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We already wrote in the past of the importance of leisure activities for people living with dementia, and their carers. Physical activity is often reported as being highly beneficial, but for a person living with dementia, intellectual activities and social activities are just as important.


Leisure activities is something we all engage in, these can vary between playing tennis with friends, going to the theatre, hanging out with family and relatives, or going on a holiday and visiting new places. Studies show that there is an increase in leisure time for those over 45 years of age. As a consequence, dementia can evidently have a greater effect on accessibility to leisure activities, since greater access to leisure and higher risk for dementia happen both after a certain age.


This is not to say that people with dementia have no opportunities for engaging in leisure activities, which are on the opposite quite supported and advised. What holds true, however, is the fact that several barriers exist for those wishing to engage in those activities while living with dementia.


But what are we referring to, when talking about barriers to accessibility? Some researchers identify 3 types of barriers to leisure when dealing with dementia:


  • Intrapersonal barriers: those associated with one’s psychological state which are felt to inhibit leisure;
  • Interpersonal: those associated with one’s social setting such as family;
  • Structural constraints: barriers which are outside of the control of the individual.


A 2016 study wanted to find out more about the perceived barriers to leisure for people living with dementia. They did so by conducting a series of focus groups, composed by people living with dementia and their carers, as well as people showing signs of cognitive decline, but not enough to fill the criteria for dementia.


One current theme that emerged during the focus groups was accessibility. More specifically participants spoke about:


  • Accessibility of transport: many participants lamented their dependency of both motorised and non-motorised mode of transport to engage in leisure activities. Typically, a person living with dementia will probably not be able to drive a car, but that same person may not have access to public transport either. Even if those people should have access to public transport, carers may be worried about the length of those trips or the overall travel experience. However, when access to public transport was found several over 60s participants referred to it as a “lifesaver”.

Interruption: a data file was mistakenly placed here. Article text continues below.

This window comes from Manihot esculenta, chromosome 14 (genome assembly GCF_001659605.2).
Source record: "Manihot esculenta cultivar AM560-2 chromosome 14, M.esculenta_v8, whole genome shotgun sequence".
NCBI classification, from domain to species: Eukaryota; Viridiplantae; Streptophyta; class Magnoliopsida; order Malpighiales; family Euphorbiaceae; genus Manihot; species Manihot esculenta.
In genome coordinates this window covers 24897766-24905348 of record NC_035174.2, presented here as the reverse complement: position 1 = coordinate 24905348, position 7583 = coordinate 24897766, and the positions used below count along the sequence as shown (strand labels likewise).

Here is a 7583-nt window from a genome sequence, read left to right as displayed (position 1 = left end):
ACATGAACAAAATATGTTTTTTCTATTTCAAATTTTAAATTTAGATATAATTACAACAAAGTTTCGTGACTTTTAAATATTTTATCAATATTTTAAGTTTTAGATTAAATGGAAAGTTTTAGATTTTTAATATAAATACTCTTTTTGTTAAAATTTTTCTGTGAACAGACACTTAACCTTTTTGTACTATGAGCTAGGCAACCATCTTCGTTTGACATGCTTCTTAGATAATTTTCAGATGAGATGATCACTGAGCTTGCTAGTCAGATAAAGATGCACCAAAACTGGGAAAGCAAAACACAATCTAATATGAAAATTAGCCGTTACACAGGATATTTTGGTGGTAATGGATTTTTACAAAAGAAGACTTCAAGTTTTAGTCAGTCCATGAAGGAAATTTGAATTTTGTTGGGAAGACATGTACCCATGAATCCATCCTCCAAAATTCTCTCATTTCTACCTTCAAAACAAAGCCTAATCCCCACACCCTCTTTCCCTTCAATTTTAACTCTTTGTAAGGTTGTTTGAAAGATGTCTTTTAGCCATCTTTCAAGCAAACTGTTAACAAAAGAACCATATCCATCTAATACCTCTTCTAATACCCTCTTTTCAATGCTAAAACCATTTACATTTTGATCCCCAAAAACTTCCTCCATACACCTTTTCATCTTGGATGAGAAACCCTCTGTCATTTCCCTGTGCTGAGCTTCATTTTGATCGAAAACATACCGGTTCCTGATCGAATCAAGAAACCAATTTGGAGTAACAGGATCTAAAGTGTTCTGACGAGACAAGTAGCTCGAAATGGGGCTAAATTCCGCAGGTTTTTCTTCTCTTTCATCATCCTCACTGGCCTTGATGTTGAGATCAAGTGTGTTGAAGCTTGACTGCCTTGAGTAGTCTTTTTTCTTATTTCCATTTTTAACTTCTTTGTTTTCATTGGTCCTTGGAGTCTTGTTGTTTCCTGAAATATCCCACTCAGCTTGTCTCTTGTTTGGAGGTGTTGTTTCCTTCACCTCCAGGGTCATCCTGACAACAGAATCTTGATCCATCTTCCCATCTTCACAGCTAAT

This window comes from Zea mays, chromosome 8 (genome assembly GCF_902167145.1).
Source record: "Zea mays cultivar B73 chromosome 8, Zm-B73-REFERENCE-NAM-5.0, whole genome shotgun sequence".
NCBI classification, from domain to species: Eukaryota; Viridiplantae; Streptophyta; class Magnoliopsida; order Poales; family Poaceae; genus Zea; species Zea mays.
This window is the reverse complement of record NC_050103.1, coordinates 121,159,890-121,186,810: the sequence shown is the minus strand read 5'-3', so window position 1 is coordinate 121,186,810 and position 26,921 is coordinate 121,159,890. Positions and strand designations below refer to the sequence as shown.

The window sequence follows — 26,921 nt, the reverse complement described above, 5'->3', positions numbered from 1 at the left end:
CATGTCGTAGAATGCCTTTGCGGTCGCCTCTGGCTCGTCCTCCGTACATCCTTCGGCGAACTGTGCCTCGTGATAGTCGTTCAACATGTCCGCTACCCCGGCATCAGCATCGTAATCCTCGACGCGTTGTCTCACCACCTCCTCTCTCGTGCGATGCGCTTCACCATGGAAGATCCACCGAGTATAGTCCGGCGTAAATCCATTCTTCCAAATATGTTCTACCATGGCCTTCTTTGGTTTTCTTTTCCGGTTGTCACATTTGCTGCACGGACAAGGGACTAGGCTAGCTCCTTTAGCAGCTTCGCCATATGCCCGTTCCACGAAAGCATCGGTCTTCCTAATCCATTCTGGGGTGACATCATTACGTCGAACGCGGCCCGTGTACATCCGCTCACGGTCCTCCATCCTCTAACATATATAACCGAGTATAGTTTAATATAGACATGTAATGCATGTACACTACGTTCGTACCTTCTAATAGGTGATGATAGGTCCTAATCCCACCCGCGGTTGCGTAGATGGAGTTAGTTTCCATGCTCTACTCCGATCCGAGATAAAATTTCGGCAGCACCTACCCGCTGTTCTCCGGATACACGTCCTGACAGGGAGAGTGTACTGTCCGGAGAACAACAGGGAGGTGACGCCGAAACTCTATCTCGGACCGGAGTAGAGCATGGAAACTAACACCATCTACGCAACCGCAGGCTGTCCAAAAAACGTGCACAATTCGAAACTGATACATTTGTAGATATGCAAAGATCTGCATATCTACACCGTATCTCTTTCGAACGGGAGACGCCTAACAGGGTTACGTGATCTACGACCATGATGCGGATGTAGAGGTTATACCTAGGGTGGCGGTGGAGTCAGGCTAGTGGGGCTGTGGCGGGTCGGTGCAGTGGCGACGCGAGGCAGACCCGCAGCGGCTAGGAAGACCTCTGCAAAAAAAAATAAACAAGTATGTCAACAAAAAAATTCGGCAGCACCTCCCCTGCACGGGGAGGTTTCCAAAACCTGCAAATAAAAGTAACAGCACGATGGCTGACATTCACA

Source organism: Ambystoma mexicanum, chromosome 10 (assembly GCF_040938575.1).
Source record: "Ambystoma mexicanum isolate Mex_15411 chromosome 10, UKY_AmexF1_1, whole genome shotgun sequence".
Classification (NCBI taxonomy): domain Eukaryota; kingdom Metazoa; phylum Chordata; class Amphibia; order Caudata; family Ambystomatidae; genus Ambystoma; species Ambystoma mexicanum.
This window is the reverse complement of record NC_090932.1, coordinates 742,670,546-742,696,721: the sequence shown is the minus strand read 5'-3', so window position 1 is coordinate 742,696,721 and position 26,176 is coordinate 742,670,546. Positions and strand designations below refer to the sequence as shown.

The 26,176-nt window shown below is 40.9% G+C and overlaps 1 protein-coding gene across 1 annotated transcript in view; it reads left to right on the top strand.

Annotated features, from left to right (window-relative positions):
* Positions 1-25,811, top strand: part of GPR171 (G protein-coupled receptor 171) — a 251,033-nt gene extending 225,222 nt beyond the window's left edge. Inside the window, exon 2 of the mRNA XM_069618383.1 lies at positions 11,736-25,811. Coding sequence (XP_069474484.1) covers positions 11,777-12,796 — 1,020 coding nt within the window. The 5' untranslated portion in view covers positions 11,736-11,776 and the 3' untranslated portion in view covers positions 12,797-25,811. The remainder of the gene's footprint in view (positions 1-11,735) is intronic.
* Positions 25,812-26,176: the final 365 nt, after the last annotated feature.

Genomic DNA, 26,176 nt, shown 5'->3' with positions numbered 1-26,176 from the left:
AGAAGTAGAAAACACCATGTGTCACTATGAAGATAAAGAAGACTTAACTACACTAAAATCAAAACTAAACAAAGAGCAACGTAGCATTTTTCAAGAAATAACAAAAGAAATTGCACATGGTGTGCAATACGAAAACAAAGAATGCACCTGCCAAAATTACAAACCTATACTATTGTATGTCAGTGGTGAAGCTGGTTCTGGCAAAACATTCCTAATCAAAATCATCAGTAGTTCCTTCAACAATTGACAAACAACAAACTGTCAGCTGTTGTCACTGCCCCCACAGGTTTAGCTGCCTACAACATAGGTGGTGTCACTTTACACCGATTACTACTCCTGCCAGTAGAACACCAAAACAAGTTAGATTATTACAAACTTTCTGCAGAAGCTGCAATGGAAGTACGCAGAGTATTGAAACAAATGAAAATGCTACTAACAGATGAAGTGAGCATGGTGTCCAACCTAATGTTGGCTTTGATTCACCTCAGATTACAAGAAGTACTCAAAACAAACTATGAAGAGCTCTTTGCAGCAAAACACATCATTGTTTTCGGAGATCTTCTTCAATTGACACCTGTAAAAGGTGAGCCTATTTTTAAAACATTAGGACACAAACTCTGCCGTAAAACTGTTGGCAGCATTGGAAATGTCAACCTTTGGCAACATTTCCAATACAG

• Accessibility to toilets: this was often reported as a significant accessibility problem. The research was conducted in the UK, and the authors write about how the public toilet provision in the UK has become a matter of public concern. Participants in the focus groups reported problems with confusing signage, the need for unisex toilets, the location of public toilets and a lack of public toilets on trains.


  • Accessibility of venues: many participants in the focus groups lamented problems with accessibility when trying to access attractions, holidays and holiday accommodations, especially when the person living with dementia had also other types of physical disabilities, requiring for example a wheelchair.


  • Fear of getting lost: many caregivers reported being afraid of losing the person living with dementia they care about, and preferred not bringing the person on holiday or other leisure activities as a consequence. In some cases, those concerns actually became a reality, although some also admitted that the person living with dementia was eventually able to find the way back home.


A second theme that emerged often was the concern and perception of caregivers of the person with dementia to engage with activities. Many believed the person with dementia not to be able to enjoy leisure activities or getting bored by them.


But participants didn’t only report on barriers, but also on a number of sites were the visitor experience was dementia-friendly, such as certain cafés, toilets and parking. Especially appreciated, were visitor attractions that allowed for a mix of meal with another type of activity, so that a day-out would consist in a social activity as well as an opportunity to rest and eat, for example going shopping and then eating lunch at a restaurant. Other locations that were particularly appreciated were open air locations such as natural parks or gardens, or places with animals.


It is important to understand the challenges of people living with dementia and their carers, in order to provide them with opportunities to engage in leisure activities and live independently and with dignity. With the number of people living with dementia set to grow exponentially in the next 30 years, making deep changes in the tourist and service industry to accommodate the needs of people living with dementia will definitely be something those areas will have to face.




Innes, A., Page, S. J., & Cutler, C., (2016) Barriers to leisure participation for people with dementia and their carers: An exploratory analysis of carer and people with dementia’s experience, in “Dementia”, 15(6), pp. 1643-1665.